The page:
Association of serum sex hormones with hemostatic factors in women on and off hormone therapy: The multiethnic study of atherosclerosis

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Abstract

Background: Hormone therapy (HT) is associated with increased risk of both venous and arterial thrombosis, which are multifactorial in origin. Objectives: Our objectives were twofold: first, we sought to examine associations between endogenous serum sex hormone levels and biomarkers of thrombosis and/or coagulation in postmenopausal hormone nonusers. Second, we separately studied the associations between serum sex hormone levels and biomarkers of thrombosis and/or coagulation in postmenopausal hormone users considering the fact that pattern of circulating hormones is different in women taking exogenous hormones. Patients/Methods: We performed a cross-sectional analysis of postmenopausal women enrolled in a large multiethnic community-based cohort study, The Multiethnic Study of Atherosclerosis. We hypothesized that higher levels of estrogen-related sex hormones would be associated with biomarkers of thrombosis, suggesting mechanisms for differences in thrombotic risk from HT. Women (n = 2878) were included if they were postmenopausal and had thrombotic biomarkers (homocysteine, fibrinogen, C-reactive protein [CRP], factor VIII, and d-dimer) and sex hormone levels (total testosterone [T], bioavailable testosterone, sex hormone binding globulin [SHBG], estradiol [E2], and dehydroepiandrosterone [DHEA]) measured. A smaller random sample of 491 women also had von Willebrand factor (vWF), plasminogen activator inhibitor (PAI-1), and tissue factor pathway inhibitor (TFPI) levels measured. Results and Conclusions: We found that elevated levels of estradiol and SHBG in HT users were associated with elevated levels of CRP and lower levels of TFPI, both of which may be related to a prothrombotic milieu in HT users. HT nonusers had far more prothrombotic associations between elevated serum sex hormone levels and thrombotic biomarkers when compared with HT users.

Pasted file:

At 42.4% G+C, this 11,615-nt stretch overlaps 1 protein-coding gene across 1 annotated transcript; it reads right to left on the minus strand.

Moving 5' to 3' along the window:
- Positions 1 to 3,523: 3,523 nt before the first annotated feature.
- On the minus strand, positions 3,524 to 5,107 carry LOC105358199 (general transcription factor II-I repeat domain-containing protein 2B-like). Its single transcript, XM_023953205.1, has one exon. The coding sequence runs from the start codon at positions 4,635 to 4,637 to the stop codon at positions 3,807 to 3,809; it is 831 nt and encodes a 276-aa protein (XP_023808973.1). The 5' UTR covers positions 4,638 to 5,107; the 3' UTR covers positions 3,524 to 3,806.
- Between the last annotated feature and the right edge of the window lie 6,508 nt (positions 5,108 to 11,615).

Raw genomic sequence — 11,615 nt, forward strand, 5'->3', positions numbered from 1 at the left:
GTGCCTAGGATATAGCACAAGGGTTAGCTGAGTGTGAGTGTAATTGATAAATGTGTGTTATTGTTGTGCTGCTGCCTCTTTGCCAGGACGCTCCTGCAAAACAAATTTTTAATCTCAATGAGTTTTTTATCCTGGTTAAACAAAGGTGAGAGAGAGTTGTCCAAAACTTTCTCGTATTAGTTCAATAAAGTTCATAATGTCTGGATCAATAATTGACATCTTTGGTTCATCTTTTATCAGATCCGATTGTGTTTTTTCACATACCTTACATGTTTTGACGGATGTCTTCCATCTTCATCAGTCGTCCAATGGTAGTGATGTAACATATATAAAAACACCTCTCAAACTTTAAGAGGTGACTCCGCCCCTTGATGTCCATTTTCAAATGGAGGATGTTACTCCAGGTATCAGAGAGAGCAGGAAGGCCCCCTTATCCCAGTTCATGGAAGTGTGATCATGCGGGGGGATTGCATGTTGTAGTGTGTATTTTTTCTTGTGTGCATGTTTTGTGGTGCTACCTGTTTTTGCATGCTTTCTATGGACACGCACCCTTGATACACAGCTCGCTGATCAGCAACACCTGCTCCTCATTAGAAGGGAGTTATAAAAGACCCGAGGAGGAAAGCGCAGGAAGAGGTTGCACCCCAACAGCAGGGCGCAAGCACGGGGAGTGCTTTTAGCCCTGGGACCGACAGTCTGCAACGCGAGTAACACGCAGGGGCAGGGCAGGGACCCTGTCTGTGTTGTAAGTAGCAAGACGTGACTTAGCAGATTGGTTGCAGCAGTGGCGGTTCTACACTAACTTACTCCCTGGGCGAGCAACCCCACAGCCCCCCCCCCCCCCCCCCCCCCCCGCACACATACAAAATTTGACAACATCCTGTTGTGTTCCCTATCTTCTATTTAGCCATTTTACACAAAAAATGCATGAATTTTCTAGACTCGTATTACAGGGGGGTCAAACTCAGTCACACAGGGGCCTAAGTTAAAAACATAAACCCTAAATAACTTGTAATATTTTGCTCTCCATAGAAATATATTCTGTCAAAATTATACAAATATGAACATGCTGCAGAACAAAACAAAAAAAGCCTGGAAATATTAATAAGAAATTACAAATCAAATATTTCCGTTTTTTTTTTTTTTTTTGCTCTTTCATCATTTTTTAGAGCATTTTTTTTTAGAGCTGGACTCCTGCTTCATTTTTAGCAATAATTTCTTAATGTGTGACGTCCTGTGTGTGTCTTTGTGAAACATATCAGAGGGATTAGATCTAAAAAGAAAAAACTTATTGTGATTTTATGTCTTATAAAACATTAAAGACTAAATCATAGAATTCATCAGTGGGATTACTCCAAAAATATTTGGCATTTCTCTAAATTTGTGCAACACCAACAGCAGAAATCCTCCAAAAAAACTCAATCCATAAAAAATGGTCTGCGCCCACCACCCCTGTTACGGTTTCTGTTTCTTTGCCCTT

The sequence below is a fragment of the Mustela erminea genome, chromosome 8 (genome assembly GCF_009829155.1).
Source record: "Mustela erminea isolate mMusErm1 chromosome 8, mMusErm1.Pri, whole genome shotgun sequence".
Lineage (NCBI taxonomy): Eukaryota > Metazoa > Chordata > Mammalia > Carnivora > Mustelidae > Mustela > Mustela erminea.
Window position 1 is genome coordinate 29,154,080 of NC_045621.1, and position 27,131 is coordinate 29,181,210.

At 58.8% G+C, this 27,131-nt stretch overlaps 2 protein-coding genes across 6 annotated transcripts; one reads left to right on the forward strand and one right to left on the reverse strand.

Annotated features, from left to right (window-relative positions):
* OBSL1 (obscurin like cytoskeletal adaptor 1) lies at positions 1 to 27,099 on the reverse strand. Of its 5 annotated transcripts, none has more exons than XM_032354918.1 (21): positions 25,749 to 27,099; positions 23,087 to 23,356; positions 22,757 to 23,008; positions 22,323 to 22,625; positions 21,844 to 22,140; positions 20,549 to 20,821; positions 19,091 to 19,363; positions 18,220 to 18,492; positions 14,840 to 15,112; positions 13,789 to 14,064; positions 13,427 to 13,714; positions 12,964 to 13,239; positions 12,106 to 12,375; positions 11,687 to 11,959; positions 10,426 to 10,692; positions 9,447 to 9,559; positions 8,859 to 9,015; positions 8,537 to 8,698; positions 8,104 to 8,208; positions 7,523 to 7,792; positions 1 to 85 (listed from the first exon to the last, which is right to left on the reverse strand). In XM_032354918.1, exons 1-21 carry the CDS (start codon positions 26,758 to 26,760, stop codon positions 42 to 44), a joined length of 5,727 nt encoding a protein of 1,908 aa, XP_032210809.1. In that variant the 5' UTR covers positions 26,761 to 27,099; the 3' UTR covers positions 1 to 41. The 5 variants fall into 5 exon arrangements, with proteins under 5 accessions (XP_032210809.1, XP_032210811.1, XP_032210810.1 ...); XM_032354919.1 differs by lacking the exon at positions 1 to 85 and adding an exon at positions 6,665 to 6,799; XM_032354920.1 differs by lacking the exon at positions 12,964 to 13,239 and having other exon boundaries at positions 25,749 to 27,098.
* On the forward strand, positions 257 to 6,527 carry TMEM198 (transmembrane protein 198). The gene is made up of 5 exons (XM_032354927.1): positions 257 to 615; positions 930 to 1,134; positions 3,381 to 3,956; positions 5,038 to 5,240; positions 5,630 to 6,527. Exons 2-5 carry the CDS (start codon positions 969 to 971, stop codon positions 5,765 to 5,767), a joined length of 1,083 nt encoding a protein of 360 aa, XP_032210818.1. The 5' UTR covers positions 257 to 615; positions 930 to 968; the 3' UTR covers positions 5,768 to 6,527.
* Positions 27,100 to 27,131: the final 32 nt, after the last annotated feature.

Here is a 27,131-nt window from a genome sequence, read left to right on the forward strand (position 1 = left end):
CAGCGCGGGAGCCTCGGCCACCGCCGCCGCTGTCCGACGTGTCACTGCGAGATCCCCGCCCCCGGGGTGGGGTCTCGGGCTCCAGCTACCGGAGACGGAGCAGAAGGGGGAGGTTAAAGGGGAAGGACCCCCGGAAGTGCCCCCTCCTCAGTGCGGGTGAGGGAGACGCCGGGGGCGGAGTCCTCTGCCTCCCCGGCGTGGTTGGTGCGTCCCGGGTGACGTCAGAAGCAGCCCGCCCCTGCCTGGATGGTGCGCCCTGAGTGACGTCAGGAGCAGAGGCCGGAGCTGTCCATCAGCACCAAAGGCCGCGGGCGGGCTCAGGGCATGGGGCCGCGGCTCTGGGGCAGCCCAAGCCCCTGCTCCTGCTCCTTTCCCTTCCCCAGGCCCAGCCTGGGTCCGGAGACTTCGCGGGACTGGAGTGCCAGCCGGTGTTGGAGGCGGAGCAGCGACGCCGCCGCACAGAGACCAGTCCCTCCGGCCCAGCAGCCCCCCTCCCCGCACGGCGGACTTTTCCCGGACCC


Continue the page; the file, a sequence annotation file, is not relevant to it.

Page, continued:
Original languageEnglish (US)
Pages (from-to)166-172
Number of pages7
JournalJournal of Women's Health
Volume25
Issue number2
DOIs
StatePublished - Feb 2016

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ASJC Scopus subject areas

  • Medicine(all)

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